The injection of Wambach into the match added a different dimension to the American attack. She entered in the 67th minute and had a header tipped over the bar by Hedvig Lindahl in the 72nd minute. Wambach did a good job of driving her header into the ground, but ultimately, it was too close to the Sweden goalkeeper.
Sporting News' Mike DeCourcy and Sports Illustrated's Grant Wahl wondered whether the turf pitch might have affected the effort in a way a grass pitch wouldn't have:
I'm saying that has a chance on grass.— Michael DeCourcy (@tsnmike) June 13, 2015
Wambach header does something different on grass?— Grant Wahl (@GrantWahl) June 13, 2015
As much as the United States controlled the match in the second half, Seger nearly undid all of it in a matter of seconds. The U.S. failed initially to clear a corner kick, and the ball fell to Seger. She placed a shot destined to tuck inside the far post, but Meghan Klingenberg was there to head the ball off the line. It struck the crossbar and bounced away from goal:
ESPN's Julie Foudy was surprised to see the 5'2" Klingenberg leap to make the block:
Good lord. Klingenberg shortest on team I am guessing... atta girl KLING! #FIFAWWC— Julie Foudy (@JulieFoudy) June 13, 2015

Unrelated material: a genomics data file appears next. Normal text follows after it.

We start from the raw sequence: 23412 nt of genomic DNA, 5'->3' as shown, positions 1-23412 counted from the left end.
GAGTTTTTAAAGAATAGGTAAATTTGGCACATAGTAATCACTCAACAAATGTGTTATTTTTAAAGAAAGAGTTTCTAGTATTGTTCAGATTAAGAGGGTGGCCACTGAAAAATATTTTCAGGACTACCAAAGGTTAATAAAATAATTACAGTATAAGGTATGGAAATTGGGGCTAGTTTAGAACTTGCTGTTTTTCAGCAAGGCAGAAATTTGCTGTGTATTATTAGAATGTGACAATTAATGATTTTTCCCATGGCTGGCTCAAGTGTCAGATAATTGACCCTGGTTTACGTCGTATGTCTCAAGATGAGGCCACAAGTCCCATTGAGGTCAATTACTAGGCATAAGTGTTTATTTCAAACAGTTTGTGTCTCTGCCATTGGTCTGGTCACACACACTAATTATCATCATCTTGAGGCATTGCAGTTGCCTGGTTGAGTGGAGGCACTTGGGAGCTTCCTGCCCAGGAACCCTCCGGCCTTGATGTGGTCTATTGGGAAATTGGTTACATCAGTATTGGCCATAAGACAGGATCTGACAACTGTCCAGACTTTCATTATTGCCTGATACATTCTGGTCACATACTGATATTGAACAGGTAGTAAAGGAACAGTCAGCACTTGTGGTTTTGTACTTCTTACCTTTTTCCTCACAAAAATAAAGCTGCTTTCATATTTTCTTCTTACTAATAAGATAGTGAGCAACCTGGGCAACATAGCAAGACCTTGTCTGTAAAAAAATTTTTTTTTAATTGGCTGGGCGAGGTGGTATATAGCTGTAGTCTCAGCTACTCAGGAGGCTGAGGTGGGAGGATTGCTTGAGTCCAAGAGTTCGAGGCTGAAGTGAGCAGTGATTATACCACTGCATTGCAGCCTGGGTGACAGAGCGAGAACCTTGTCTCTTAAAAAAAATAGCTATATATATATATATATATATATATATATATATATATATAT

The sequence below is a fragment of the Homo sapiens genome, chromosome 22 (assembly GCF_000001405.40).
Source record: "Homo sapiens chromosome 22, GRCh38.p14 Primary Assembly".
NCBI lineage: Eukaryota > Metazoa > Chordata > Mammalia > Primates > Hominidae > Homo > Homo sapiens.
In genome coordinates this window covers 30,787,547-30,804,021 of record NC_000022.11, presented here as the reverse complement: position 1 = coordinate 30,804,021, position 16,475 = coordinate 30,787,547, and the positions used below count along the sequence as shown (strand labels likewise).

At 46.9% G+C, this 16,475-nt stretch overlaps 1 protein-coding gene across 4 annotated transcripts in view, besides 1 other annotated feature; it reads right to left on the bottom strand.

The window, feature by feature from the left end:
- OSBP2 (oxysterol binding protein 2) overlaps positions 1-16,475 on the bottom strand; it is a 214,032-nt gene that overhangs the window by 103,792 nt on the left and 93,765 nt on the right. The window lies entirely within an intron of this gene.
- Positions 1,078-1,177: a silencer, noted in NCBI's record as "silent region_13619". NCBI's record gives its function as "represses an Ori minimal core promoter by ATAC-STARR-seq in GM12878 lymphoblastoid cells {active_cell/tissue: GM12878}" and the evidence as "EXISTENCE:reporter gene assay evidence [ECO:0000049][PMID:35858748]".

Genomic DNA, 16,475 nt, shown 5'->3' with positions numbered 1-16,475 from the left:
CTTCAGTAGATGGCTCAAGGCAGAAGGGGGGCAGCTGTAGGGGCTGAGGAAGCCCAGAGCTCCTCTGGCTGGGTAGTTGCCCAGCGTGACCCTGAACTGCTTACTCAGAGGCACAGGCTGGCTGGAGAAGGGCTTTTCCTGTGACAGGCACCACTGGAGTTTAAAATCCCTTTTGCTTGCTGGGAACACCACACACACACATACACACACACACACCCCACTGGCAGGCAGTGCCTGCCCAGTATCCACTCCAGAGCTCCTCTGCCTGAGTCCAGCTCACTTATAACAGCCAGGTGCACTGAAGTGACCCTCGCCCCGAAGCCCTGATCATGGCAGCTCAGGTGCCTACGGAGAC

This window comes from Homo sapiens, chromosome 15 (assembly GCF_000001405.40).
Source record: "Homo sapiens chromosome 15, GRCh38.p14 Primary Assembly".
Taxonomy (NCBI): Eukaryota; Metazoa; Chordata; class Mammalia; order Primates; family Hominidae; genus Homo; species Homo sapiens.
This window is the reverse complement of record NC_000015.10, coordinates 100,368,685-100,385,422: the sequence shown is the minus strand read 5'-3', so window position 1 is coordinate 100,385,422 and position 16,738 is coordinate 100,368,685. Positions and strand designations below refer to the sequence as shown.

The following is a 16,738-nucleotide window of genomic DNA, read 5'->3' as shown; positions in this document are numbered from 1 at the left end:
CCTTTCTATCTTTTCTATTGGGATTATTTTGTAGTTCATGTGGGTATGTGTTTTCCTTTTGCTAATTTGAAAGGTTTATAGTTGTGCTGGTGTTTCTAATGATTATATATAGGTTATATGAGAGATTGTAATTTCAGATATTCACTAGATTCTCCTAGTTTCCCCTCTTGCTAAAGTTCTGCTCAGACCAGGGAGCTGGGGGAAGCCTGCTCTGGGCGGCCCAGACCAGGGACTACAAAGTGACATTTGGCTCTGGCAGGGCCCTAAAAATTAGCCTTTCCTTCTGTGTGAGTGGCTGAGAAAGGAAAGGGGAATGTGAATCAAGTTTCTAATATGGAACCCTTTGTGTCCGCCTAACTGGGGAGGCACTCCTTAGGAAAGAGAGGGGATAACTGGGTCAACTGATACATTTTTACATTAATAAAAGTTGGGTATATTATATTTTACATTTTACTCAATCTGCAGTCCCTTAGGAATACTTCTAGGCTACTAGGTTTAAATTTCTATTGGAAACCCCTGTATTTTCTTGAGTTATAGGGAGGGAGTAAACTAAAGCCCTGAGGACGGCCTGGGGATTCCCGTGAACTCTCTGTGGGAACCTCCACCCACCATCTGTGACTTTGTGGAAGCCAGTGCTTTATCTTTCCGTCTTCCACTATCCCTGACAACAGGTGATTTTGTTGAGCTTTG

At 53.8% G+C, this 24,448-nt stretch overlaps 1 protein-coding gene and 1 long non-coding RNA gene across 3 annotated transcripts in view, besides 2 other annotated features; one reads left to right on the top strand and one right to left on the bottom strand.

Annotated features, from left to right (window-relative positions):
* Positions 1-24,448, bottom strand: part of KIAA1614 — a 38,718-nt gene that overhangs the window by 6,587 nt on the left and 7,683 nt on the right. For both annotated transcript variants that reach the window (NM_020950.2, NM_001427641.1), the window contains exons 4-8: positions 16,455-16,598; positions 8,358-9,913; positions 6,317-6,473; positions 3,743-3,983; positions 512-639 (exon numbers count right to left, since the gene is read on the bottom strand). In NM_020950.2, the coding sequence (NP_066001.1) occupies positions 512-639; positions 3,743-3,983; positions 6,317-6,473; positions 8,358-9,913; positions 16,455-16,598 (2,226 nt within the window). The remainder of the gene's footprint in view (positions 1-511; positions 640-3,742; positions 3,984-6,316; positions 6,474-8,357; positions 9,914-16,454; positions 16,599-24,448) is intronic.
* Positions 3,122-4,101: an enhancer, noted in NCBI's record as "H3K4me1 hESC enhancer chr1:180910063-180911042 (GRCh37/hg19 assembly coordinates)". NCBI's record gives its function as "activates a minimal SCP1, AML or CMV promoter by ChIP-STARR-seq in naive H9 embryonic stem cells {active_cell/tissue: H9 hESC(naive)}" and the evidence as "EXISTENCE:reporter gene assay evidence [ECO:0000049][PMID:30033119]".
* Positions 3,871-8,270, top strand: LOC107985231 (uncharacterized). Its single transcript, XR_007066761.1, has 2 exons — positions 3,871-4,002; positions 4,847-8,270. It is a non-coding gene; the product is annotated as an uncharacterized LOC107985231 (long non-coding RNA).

Sweden increased the pressure from that point forward, but its biggest remaining threats came from set pieces, which the U.S. repelled each time.
In the end, a draw is the fairest result. Neither team owned a demonstrable advantage for long stretches of the match, and both goalkeepers were rarely tested. The referee's decision not to award penalty shots also balanced out.
The United States remains first in Group D with the point. Even with a loss to Nigeria in their last match this Tuesday, the Americans should be able to advance to the knockout stages. Four points would likely be enough to make them one of the best third-place finishers.
The draw creates a few more problems for Sweden, who only have two points through their first two matches. That draw with Nigeria could really come back to haunt them. A win against Australia on Tuesday might be necessary to see the Swedes through.